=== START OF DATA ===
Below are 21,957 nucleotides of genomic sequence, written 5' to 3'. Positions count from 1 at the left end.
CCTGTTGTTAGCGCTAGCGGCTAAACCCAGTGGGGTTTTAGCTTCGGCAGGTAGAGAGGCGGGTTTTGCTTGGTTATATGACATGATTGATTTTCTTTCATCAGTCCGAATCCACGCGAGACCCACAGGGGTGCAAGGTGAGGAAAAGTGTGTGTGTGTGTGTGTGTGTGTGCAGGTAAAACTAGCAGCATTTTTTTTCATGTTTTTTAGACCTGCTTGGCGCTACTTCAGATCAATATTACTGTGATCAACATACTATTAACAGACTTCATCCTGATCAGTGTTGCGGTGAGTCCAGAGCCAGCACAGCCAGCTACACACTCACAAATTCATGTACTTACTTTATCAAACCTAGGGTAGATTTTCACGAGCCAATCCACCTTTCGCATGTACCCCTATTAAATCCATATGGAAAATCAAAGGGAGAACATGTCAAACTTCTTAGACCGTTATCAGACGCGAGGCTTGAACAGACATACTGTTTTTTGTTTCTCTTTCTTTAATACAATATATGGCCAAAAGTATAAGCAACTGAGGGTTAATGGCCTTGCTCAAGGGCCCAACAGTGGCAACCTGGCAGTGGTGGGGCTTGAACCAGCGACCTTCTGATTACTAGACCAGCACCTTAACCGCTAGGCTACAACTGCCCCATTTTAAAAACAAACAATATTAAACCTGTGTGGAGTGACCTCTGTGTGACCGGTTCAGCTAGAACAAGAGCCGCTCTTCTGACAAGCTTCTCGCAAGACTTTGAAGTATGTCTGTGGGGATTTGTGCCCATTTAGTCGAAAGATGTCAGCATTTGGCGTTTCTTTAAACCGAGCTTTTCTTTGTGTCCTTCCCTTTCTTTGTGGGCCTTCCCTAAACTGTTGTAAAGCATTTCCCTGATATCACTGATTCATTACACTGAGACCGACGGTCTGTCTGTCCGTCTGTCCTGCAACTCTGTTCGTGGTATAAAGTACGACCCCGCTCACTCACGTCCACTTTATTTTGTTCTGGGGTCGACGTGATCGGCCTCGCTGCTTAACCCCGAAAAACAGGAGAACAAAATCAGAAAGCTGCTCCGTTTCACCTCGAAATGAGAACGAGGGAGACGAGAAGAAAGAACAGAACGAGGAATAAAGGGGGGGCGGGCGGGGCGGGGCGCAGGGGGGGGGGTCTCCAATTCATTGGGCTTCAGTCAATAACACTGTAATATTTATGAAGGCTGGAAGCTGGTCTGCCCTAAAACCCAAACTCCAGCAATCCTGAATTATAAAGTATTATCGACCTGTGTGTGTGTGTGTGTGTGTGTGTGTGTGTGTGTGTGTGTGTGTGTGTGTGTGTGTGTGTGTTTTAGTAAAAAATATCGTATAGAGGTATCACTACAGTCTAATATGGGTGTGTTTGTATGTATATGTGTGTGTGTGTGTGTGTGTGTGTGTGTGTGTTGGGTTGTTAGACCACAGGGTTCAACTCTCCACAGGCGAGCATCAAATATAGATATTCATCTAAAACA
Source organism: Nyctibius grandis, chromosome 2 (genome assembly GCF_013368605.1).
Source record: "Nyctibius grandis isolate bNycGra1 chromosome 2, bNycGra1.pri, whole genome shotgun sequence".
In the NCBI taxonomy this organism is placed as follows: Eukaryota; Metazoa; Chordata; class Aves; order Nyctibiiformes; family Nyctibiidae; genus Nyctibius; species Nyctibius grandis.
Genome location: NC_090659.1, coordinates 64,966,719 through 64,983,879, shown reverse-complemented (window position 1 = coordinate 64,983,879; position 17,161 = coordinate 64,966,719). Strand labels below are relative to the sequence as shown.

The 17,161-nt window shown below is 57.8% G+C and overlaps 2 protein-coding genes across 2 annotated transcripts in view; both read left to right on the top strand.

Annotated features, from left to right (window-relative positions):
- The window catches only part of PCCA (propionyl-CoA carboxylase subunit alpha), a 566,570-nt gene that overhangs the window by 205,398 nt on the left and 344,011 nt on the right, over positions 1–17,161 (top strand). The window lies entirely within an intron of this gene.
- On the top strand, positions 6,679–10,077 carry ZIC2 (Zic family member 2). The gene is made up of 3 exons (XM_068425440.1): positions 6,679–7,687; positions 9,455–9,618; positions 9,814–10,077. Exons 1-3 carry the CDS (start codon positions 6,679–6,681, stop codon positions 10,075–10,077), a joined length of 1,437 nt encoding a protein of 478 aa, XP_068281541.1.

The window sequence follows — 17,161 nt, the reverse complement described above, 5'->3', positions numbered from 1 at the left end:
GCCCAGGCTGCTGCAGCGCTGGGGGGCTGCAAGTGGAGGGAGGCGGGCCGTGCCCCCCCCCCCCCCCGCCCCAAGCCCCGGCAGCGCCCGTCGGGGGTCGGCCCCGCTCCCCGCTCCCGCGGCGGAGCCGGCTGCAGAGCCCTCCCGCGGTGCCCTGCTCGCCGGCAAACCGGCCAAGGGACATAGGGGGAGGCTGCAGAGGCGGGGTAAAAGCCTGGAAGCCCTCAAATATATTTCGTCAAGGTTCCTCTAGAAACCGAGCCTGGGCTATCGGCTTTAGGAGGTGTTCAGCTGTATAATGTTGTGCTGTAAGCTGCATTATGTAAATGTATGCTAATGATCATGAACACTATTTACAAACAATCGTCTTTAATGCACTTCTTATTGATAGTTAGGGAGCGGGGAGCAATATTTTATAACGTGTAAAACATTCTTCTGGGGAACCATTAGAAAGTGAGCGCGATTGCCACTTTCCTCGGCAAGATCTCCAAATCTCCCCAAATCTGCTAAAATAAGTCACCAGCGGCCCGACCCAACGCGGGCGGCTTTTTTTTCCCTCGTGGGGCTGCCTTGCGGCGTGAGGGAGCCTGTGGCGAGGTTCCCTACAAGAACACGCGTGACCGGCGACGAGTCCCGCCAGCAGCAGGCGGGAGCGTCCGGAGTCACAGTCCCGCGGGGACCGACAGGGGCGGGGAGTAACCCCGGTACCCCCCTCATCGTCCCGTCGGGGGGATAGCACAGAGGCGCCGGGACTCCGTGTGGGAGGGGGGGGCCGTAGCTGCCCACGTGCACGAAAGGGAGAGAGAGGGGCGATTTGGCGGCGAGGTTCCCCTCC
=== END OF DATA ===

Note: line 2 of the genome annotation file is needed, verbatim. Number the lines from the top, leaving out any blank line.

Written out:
CCTGTTGTTAGCGCTAGCGGCTAAACCCAGTGGGGTTTTAGCTTCGGCAGGTAGAGAGGCGGGTTTTGCTTGGTTATATGACATGATTGATTTTCTTTCATCAGTCCGAATCCACGCGAGACCCACAGGGGTGCAAGGTGAGGAAAAGTGTGTGTGTGTGTGTGTGTGTGTGCAGGTAAAACTAGCAGCATTTTTTTTCATGTTTTTTAGACCTGCTTGGCGCTACTTCAGATCAATATTACTGTGATCAACATACTATTAACAGACTTCATCCTGATCAGTGTTGCGGTGAGTCCAGAGCCAGCACAGCCAGCTACACACTCACAAATTCATGTACTTACTTTATCAAACCTAGGGTAGATTTTCACGAGCCAATCCACCTTTCGCATGTACCCCTATTAAATCCATATGGAAAATCAAAGGGAGAACATGTCAAACTTCTTAGACCGTTATCAGACGCGAGGCTTGAACAGACATACTGTTTTTTGTTTCTCTTTCTTTAATACAATATATGGCCAAAAGTATAAGCAACTGAGGGTTAATGGCCTTGCTCAAGGGCCCAACAGTGGCAACCTGGCAGTGGTGGGGCTTGAACCAGCGACCTTCTGATTACTAGACCAGCACCTTAACCGCTAGGCTACAACTGCCCCATTTTAAAAACAAACAATATTAAACCTGTGTGGAGTGACCTCTGTGTGACCGGTTCAGCTAGAACAAGAGCCGCTCTTCTGACAAGCTTCTCGCAAGACTTTGAAGTATGTCTGTGGGGATTTGTGCCCATTTAGTCGAAAGATGTCAGCATTTGGCGTTTCTTTAAACCGAGCTTTTCTTTGTGTCCTTCCCTTTCTTTGTGGGCCTTCCCTAAACTGTTGTAAAGCATTTCCCTGATATCACTGATTCATTACACTGAGACCGACGGTCTGTCTGTCCGTCTGTCCTGCAACTCTGTTCGTGGTATAAAGTACGACCCCGCTCACTCACGTCCACTTTATTTTGTTCTGGGGTCGACGTGATCGGCCTCGCTGCTTAACCCCGAAAAACAGGAGAACAAAATCAGAAAGCTGCTCCGTTTCACCTCGAAATGAGAACGAGGGAGACGAGAAGAAAGAACAGAACGAGGAATAAAGGGGGGGCGGGCGGGGCGGGGCGCAGGGGGGGGGGTCTCCAATTCATTGGGCTTCAGTCAATAACACTGTAATATTTATGAAGGCTGGAAGCTGGTCTGCCCTAAAACCCAAACTCCAGCAATCCTGAATTATAAAGTATTATCGACCTGTGTGTGTGTGTGTGTGTGTGTGTGTGTGTGTGTGTGTGTGTGTGTGTGTGTGTGTGTGTGTTTTAGTAAAAAATATCGTATAGAGGTATCACTACAGTCTAATATGGGTGTGTTTGTATGTATATGTGTGTGTGTGTGTGTGTGTGTGTGTGTGTGTTGGGTTGTTAGACCACAGGGTTCAACTCTCCACAGGCGAGCATCAAATATAGATATTCATCTAAAACA